The workflow after a user submits a query can be broken down into two steps. In the first step, a retriever tries to pick passages from the database which are most likely to contain the answer to the user’s query. A simple idea is to try to find document passages containing terms also appearing in the query. With refinements, this forms the basis of TF-IDF-based retrievers like BM-25. But what if the relevant target passage does not contain exact words appearing in the query but others that are semantically similar?   Research in the past decade has shown that one can generate rich vector representations of words that capture both their semantics and context.  This has been achieved through a combination of novel neural network architectures, ingenuous training objectives, and the ability to train large models on huge amounts of data.  One can download such pre-trained models and use them to generate dense vector representations or “embeddings” of document passages or queries. At runtime, a user query is converted to a vector and the retriever finds passages with an embedding vector close to that of the query with respect to a suitable metric like cosine similarity. A few passages with a high similarity score are then passed to the Reader. 


Reader models are trained to predict the span of an answer in a passage when a query and a context passage containing the answer are fed to the model. A widely used class of models is based on Google's BERT (Bidirectional Encoder Representations from Transformers), which has dominated the field since its release in 2018.  A BERT model pre-trained on masked language modeling and next-sentence prediction tasks can be further fine-tuned for downstream tasks such as question-answering using a QA dataset like SQUAD.  Such fine-tuned versions of BERT are in turn available through the amazing Transformers library from Hugging Face.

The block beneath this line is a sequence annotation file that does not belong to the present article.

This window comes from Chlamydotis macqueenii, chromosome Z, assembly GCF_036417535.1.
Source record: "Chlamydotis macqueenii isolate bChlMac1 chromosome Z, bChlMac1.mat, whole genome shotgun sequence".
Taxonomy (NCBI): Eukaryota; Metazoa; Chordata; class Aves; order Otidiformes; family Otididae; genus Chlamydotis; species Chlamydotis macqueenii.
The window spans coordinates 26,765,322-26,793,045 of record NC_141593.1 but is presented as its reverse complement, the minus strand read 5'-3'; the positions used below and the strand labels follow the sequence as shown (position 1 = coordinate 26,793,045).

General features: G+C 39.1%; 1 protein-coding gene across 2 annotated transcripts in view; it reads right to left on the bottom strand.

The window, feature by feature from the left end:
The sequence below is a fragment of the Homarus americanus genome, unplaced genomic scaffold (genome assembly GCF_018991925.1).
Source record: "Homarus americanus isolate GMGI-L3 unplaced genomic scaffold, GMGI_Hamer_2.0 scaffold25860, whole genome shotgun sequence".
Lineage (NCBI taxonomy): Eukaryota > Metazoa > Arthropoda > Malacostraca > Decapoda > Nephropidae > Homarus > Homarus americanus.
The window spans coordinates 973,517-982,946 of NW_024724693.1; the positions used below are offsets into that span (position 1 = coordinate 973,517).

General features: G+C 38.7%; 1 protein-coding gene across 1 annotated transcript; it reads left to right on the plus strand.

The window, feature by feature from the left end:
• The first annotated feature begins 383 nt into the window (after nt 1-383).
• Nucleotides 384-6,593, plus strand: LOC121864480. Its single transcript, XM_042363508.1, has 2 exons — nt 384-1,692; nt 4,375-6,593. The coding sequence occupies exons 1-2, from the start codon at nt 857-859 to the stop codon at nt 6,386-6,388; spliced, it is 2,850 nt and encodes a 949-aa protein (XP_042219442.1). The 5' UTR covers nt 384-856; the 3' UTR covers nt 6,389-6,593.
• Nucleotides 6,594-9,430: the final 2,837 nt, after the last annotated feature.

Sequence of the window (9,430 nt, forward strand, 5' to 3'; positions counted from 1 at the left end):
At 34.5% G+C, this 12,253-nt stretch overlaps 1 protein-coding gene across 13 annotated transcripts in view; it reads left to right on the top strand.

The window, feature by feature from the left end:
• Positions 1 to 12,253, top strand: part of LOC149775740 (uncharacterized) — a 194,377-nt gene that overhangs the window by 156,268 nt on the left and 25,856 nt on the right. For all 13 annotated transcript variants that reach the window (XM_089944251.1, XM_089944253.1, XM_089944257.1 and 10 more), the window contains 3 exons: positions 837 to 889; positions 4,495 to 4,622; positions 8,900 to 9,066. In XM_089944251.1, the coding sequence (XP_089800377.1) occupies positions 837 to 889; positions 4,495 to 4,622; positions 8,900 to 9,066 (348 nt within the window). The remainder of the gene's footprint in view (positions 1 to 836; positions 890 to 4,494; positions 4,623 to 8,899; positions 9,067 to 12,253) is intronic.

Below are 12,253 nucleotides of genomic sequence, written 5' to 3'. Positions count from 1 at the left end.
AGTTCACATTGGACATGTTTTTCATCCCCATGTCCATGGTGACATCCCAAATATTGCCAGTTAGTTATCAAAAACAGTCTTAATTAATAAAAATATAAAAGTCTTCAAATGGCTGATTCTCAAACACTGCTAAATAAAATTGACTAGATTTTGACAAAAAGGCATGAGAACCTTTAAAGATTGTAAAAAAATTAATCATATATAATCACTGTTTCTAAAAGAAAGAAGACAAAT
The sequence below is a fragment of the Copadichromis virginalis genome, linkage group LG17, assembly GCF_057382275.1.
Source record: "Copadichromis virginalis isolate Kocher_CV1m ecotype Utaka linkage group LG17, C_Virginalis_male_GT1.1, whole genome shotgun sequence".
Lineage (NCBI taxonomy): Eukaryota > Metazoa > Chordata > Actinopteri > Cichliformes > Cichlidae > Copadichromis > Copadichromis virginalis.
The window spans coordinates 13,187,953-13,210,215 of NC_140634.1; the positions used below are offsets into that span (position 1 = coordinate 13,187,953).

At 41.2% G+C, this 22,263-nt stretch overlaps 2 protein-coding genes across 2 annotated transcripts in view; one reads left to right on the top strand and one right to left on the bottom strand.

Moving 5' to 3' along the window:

Once we have candidate passages from the retriever corresponding to a query, we can then use them as context to get answer predictions from the reader. 

If all this seems a little abstract, no worries!  We will see all the components in action below.

QA made easy 

Haystack by Deepset is a fantastic open-source library that has modules for most of the common components employed in a QA system. In the following, we will demonstrate a simple QA system that can answer queries about texts scraped from Wikipedia pages of London, Berlin, and Covid-19. The texts have already been saved in different files in the “doc_dir” directory. We will start by pre-processing the texts and converting them into the dictionary format required by Haystack. The converted dictionaries are then written to an Elasticsearch database. 

 Next, we define the retriever and reader models to be used and update embeddings of the documents in Elasticsearch. The retriever and reader are combined into a single extractive QA pipeline,

We are now ready for submitting queries through the QA pipeline, 

And voila! 

Note that in the above example the retriever sends the top eight passages with the highest similarity score to the reader. The reader in turn outputs the top two answer spans from the passages. 



In this article, we have briefly described modern question-answering (QA) systems. We have also shown how a simple question-answering pipeline can be built using Haystack. Our focus in this blog was on extractive QA. There are also QA systems that can generate answers given a context, but that is a story for another day!   



  1. https://huggingface.co/tasks/question-answering
  2. https://haystack.deepset.ai/